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    Go Out To A Movie

    EL CID

    Allied Artists; 70 mm Super Technirama, Technicolor; Producer, Samuel Bronston; Director, Anthony Mann (Family)

    WHO’S IN IT? Charlton Heston, Sophia Loren, Raf Vallone, Herbert Lom.

    WHAT’S IT ABOUT? Saga of the man who risked life and love to save 11th Century Spain from North African invaders.

    WHAT’S THE VERDICT? Splendid adventure yarn, big enough and lively enough to fill every inch of wide screen and every minute of three hours-plus. Charlton and Sophia suit the heroic stature of their roles, and astonishingly beautiful scenes capture the spirit of legend.



    FLOWER DRUM SONG

    U-I; Panavision, color; Director, Henry Koster; Producer, Ross Hunter (Family)

    WHO’S IN IT? Miyoshi Umeki, Nancy Kwan, James Shigeta, Jack Soo, Reiko Sato.

    WHAT’S IT ABOUT? Clash between American and Old Country love-and-marriage customs in San Francisco’s Chinatown.

    WHAT’S THE VERDICT? Gorgeous big production of a light romantic fable. Sets and costumes are done in gay, imaginative tints to harmonize with the cheerful Rodgers and Hammerstein score. The cast is just full of attractive young people, but we’d say Miyoshi is most enchanting as a shy “picture bride” from Hong Kong.



    ONE, TWO, THREE

    U.A.; Producer-Director, Billy Wilder (Adult)

    WHO’S IN IT? James Cagney, Pamela Tiffin, Horst Buchholz, Arlene Francis.

    WHAT’S IT ABOUT? Trying to chaperone the boss’s daughter in Berlin, an American businessman gets into a jam when the girl suddenly sneaks off and marries a young Red.

    WHAT’S THE VERDICT? Love and laughs are pretty tricky ammunition for a Cold War skirmish, and director Wilder misses his aim here, though star Cagney’s a fast man with rapid-fire gags. As the Romeo and Juliet of this feud, Horst and Pam are both decorative and effective trouble-makers.



    A MAJORITY OF ONE

    Warners; Technicolor; Producer-Director, Mervyn LeRoy (Family)

    WHO’S IN IT? Rosalind Russell, Alec Guinness, Madlyn Rhue. Ray Danton.

    WHAT’S IT ABOUT? Golden-years romance of a wise Jewish widow from Brooklyn and a conservative Japanese widower, adapted from the Broadway hit play of the same name.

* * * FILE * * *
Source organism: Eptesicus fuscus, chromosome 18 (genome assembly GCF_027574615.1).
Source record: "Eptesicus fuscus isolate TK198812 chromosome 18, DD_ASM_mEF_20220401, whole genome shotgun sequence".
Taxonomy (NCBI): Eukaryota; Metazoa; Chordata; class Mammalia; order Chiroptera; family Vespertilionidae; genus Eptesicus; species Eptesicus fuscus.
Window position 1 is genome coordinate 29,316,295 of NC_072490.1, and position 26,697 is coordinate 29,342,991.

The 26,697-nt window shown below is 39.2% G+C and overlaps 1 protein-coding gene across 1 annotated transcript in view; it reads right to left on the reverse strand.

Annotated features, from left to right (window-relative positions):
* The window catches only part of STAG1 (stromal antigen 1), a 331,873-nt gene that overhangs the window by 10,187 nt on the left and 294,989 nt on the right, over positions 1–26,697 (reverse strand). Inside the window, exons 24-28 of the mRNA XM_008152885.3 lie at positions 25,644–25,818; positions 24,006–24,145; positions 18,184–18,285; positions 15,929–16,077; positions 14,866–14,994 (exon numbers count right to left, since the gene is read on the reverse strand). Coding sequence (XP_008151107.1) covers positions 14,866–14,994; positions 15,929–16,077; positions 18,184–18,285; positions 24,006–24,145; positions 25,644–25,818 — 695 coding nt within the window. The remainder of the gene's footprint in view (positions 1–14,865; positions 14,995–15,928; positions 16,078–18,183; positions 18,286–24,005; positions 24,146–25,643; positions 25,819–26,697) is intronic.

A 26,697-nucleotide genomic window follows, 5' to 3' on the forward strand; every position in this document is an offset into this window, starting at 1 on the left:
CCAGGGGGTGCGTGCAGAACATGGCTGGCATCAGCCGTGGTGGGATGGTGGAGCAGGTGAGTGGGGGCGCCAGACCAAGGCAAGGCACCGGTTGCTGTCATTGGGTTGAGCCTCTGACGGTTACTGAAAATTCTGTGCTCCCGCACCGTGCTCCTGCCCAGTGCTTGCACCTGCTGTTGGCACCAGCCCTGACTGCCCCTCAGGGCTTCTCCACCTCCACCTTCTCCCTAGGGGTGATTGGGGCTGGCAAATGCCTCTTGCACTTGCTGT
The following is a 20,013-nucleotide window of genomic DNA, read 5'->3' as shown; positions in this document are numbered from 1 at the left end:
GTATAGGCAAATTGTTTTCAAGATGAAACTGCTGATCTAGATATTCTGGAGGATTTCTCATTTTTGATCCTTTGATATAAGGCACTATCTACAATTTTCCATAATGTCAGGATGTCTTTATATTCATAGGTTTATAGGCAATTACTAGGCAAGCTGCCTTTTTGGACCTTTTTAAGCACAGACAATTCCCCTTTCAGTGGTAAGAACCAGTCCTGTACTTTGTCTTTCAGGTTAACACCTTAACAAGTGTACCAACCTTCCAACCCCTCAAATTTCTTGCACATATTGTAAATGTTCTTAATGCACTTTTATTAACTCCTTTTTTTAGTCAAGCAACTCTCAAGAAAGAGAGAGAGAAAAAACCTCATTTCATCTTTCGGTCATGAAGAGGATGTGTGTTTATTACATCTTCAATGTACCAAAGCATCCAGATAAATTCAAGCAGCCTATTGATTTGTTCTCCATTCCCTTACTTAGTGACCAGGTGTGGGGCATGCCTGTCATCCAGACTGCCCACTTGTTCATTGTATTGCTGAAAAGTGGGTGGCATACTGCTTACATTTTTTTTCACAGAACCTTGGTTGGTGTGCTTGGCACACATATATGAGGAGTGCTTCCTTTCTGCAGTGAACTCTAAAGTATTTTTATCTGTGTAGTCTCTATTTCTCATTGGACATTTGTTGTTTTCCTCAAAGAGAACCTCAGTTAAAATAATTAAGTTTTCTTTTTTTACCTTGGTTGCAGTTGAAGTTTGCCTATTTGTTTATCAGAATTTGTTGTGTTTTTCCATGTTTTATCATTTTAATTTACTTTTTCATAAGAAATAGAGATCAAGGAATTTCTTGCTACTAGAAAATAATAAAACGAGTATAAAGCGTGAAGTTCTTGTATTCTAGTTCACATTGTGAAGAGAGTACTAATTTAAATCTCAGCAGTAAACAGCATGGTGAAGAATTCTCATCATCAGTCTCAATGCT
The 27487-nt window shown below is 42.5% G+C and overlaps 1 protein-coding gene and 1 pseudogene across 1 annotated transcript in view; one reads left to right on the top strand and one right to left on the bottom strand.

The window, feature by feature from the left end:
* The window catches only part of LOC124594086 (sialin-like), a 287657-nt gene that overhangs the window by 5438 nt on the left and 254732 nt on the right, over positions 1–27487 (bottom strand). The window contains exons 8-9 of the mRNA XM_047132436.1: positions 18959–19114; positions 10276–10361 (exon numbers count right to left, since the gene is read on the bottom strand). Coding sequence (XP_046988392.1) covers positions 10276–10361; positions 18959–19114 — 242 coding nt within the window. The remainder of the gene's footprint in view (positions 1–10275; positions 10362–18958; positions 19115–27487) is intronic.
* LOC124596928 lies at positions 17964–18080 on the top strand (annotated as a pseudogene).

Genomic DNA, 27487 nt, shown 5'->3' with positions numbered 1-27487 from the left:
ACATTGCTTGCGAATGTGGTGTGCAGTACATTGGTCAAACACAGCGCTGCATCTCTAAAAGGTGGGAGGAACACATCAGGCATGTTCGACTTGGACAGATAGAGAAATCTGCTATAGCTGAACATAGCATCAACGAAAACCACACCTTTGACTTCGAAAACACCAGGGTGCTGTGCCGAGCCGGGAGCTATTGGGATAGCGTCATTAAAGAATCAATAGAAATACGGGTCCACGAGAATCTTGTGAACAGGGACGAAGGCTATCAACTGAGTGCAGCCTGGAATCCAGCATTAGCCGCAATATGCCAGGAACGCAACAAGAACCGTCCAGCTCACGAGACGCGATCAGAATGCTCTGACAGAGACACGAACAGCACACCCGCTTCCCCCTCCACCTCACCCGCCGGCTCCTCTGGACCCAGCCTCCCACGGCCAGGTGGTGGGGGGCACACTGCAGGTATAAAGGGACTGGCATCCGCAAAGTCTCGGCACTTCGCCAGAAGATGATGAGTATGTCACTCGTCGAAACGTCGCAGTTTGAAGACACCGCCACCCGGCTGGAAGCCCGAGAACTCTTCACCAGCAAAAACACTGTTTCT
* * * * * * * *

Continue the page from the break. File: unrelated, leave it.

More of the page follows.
WHAT’S THE VERDICT? Slipping into an accent and mannerisms brand-new for her, Rosalind wears them with utter ease. It’s a pleasure to watch her bring this completely lovable character to life, and Alec’s skill matches hers. But the jumpy, talky stage technique stretches the slender story to unsuitable length.



    BABES IN TOYLAND

    Buena Vista; Technicolor; Director, Jack Donohue; Producer, Walt Disney (Family)

    WHO’S IN IT? Ray Bolger, Tommy Sands, Annette, Ed Wynn, Mary McCarty.

    WHAT’S IT ABOUT? In Mother Goose territory, storybook people find a villain plotting to break up a wedding.

    WHAT’S THE VERDICT? Generous bagful of sugar plums, stuffed with Victor Herbert music and whimsical settings to delight the small fry. While Tommy and Annette duet, Bolger steals the show with his light-footed caricature of a menace. Gene Sheldon and Henry Calvin do a tremendously funny Laurel-Hardy routine.



    TOO LATE BLUES

    Paramount; Producer-Director, John Cassavetes (Adult)

    WHO’S IN IT? Bobby Darin, Stella Stevens, Everett Chambers, Vincent Edwards.

    WHAT’S IT ABOUT? A small progressive-jazz combo with a moody leader, a neurotic girl singer and a sick agent.

    WHAT’S THE VERDICT? Directing “Shadows,” Cassavetes let the actors invent their own lines. This time, it looks as it they also made up the story as they went along. Against this handicap, Bobby (with no songs), Stella and Everett do reasonably well, and there are some interesting camera angles.



    LES LIAISONS DANGEREUSES

    Astor; French dialogue, English titles; Director, Roger Vadim (Adult)

    WHO’S IN IT? Jeanne Moreau, Gerard Philipe, Annette Vadim, Jeanne Valerie.

    WHAT’S IT ABOUT? Destruction spread by an idle-rich husband and wife who avidly promote each other’s love affairs.

    WHAT’S THE VERDICT? For most of its length, this French shocker looks at the depraved goings-on with much wicked amusement, so it’s a bit of a jolt when genuine love moves in and the story turns serious for a stern conclusion. Mlle. Moreau and the late Philipe are expert, as expected; beautiful Annette’s a surprise hit.



    SAIL A CROOKED SHIP

    Columbia; Director, Irving Brecher; Producer, Philip Barry, Jr. (Adult)

    WHO’S IN IT? Robert Wagner, Dolores Hart, Ernie Kovacs, Frankie Avalon.

    WHAT’S IT ABOUT? A bumbling gang of seagoing bandits en route to a bank job, with two kidnaped sweethearts along.

    WHAT’S THE VERDICT? This shipload of likable players sets sail on a promisingly wacky course, but the picture should have had a steadier hand at the helm. Laughs come too far apart, in spite of good tries by Carolyn Jones and Frankie, who has a wrestling match with the ship’s wheel that is a real yock—the first time around.



    BLUE HAWAII

    Paramount; Technicolor; Director, Norman Taurog; Producer, Hal Willis (Family)

    WHO’S IN IT? Elvis Presley, Joan Blackman, Angela Lansbury.

    WHAT’S IT ABOUT? An ex-GI’s career and marriage plans draw frowns from his snooty family, who are high in Hawaii society.

    WHAT’S THE VERDICT? If plenty of music can keep Presley fans happy, this picture fills the bill with fourteen numbers that give Elvis a chance to display a variety of styles: rock to ballad, Hawaiian to Calypso. In between the songs . . . well, the scenery is magnificent, filmed all around the new state.

     

    It is a quote. PHOTOPLAY MAGAZINE FEBRUARY 1962

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